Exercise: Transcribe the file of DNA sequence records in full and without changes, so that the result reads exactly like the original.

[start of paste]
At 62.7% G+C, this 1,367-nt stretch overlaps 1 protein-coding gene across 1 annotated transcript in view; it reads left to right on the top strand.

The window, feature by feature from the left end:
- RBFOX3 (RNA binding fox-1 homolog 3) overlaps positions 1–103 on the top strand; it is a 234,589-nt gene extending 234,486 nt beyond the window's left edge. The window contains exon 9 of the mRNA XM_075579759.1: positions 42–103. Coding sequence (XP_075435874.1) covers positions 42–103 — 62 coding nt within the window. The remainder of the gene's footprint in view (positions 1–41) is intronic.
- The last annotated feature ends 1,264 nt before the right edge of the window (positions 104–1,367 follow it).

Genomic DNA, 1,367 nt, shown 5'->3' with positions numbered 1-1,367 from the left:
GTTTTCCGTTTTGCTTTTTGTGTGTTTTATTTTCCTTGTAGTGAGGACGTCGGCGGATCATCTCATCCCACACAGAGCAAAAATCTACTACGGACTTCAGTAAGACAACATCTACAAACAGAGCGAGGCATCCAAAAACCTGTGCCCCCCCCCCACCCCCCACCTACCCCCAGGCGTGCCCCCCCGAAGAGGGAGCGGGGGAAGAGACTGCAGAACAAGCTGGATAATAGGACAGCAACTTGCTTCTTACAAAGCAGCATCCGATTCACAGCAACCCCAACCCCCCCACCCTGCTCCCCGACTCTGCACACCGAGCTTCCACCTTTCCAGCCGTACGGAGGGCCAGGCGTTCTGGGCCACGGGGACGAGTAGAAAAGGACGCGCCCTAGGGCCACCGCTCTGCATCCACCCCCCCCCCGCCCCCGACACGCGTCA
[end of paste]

At 62.7% G+C, this 1,367-nt stretch overlaps 1 protein-coding gene across 1 annotated transcript in view; it reads left to right on the top strand.

The window, feature by feature from the left end:
- RBFOX3 (RNA binding fox-1 homolog 3) overlaps positions 1–103 on the top strand; it is a 234,589-nt gene extending 234,486 nt beyond the window's left edge. The window contains exon 9 of the mRNA XM_075579759.1: positions 42–103. Coding sequence (XP_075435874.1) covers positions 42–103 — 62 coding nt within the window. The remainder of the gene's footprint in view (positions 1–41) is intronic.
- The last annotated feature ends 1,264 nt before the right edge of the window (positions 104–1,367 follow it).

Genomic DNA, 1,367 nt, shown 5'->3' with positions numbered 1-1,367 from the left:
GTTTTCCGTTTTGCTTTTTGTGTGTTTTATTTTCCTTGTAGTGAGGACGTCGGCGGATCATCTCATCCCACACAGAGCAAAAATCTACTACGGACTTCAGTAAGACAACATCTACAAACAGAGCGAGGCATCCAAAAACCTGTGCCCCCCCCCCACCCCCCACCTACCCCCAGGCGTGCCCCCCCGAAGAGGGAGCGGGGGAAGAGACTGCAGAACAAGCTGGATAATAGGACAGCAACTTGCTTCTTACAAAGCAGCATCCGATTCACAGCAACCCCAACCCCCCCACCCTGCTCCCCGACTCTGCACACCGAGCTTCCACCTTTCCAGCCGTACGGAGGGCCAGGCGTTCTGGGCCACGGGGACGAGTAGAAAAGGACGCGCCCTAGGGCCACCGCTCTGCATCCACCCCCCCCCCGCCCCCGACACGCGTCA